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Despite the fact that Love 666’s Please Kill Yourself So I Can Rock packs a wallop big enough to knock Satan right back into heaven, keyboardist/singer Dave Unger doesn’t like it. “I didn’t like our first record either, American Revolution. Neither of them I think are that good. We, and I, can do better records.” The album is equal parts MC5 and early Jesus and Mary Chain, and “Ball & Chain” even cops much of the Temptations’ “Ball of Confusion,” but Kill Yourself is not the record Unger wanted to make.

“We made a record in Nashville in January. That record didn’t get put out. It’s really experimental. Everyone is playing fragments of different songs, all at the same time. [Our label, Amphetamine Reptile] said if they put it out it would end our career. So we made another record,” Unger sighs. “The Nashville album is better. Most people would hate it, and they couldn’t even listen to it.”

Love 666 formed after its members (including guitarist Bill Longhorse and drummer Angel) tired of being traditional professional musicians. “We all played [in different] Top 40, jazz, blues bands at weddings and shit like that.” The trio’s initial alliance came via a band called the Baltek, and then Love 666 coalesced three years ago.

“When we first started out, we played at the Hard Rock Cafe talent show. We used to have this guitar player named Gary, and he was really, really drunk. And all of our amps blew up on the first song. So it was really cool,” Unger recalls. “Then we played the Grog and Tankard. They really loved us there.” But two albums later, Love 666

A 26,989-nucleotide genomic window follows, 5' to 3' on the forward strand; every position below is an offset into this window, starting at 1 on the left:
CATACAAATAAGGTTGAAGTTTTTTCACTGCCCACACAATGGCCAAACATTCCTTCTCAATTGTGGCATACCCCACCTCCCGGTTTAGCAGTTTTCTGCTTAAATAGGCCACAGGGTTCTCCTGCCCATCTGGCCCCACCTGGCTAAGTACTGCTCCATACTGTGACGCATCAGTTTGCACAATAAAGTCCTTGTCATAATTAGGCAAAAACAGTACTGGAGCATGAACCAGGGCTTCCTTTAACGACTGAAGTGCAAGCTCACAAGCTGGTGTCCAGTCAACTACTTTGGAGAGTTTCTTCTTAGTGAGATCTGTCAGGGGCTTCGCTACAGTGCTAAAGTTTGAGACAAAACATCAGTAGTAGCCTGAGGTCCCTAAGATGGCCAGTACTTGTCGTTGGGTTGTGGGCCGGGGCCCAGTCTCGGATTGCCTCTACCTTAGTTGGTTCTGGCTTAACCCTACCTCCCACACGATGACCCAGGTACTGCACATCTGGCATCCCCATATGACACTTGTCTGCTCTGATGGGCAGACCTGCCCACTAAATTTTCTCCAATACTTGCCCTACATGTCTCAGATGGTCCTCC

“still can’t get a gig in D.C. We always play in Baltimore

at Memory Lane. We want to play D.C. but we just can’t get a gig.”

Its lack of local gigs forced the group to go on tour—for a long time. “We really were living out of the van. It’s not just [record company] hype,” Unger laughs. “Well, it’s partly hype, but it’s true. Actually, it wasn’t that bad of a life for what it was, because we had these memberships to health clubs, so we’d take a shower at these health clubs. After the gig, we’d drive to the parking lot of the health club and sleep there, wake up, and take a shower.”

So is Love 666 the most physically fit band ever?

“You’d think so, but not really. What we call workouts are our showers and our attempts to stay alive.”

—Christopher Porter